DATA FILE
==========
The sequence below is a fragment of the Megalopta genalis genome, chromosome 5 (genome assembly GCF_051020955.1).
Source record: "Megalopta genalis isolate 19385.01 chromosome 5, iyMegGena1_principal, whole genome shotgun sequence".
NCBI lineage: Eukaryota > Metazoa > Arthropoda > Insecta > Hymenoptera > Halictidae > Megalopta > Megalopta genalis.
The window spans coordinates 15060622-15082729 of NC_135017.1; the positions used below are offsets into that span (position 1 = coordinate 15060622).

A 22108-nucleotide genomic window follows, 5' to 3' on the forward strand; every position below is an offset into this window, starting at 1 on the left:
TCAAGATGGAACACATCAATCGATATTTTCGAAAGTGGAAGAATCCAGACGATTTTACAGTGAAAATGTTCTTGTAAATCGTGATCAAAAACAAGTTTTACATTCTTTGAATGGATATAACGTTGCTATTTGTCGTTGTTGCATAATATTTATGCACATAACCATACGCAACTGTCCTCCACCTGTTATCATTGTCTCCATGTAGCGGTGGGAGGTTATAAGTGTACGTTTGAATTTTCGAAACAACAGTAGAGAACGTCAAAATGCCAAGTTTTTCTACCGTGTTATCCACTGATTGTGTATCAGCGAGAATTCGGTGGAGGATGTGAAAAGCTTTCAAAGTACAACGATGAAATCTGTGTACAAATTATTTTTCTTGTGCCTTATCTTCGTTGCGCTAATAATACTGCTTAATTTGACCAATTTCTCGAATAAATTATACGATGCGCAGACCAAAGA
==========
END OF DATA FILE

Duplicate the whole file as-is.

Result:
The sequence below is a fragment of the Megalopta genalis genome, chromosome 5 (genome assembly GCF_051020955.1).
Source record: "Megalopta genalis isolate 19385.01 chromosome 5, iyMegGena1_principal, whole genome shotgun sequence".
NCBI lineage: Eukaryota > Metazoa > Arthropoda > Insecta > Hymenoptera > Halictidae > Megalopta > Megalopta genalis.
The window spans coordinates 15060622-15082729 of NC_135017.1; the positions used below are offsets into that span (position 1 = coordinate 15060622).

A 22108-nucleotide genomic window follows, 5' to 3' on the forward strand; every position below is an offset into this window, starting at 1 on the left:
TCAAGATGGAACACATCAATCGATATTTTCGAAAGTGGAAGAATCCAGACGATTTTACAGTGAAAATGTTCTTGTAAATCGTGATCAAAAACAAGTTTTACATTCTTTGAATGGATATAACGTTGCTATTTGTCGTTGTTGCATAATATTTATGCACATAACCATACGCAACTGTCCTCCACCTGTTATCATTGTCTCCATGTAGCGGTGGGAGGTTATAAGTGTACGTTTGAATTTTCGAAACAACAGTAGAGAACGTCAAAATGCCAAGTTTTTCTACCGTGTTATCCACTGATTGTGTATCAGCGAGAATTCGGTGGAGGATGTGAAAAGCTTTCAAAGTACAACGATGAAATCTGTGTACAAATTATTTTTCTTGTGCCTTATCTTCGTTGCGCTAATAATACTGCTTAATTTGACCAATTTCTCGAATAAATTATACGATGCGCAGACCAAAGA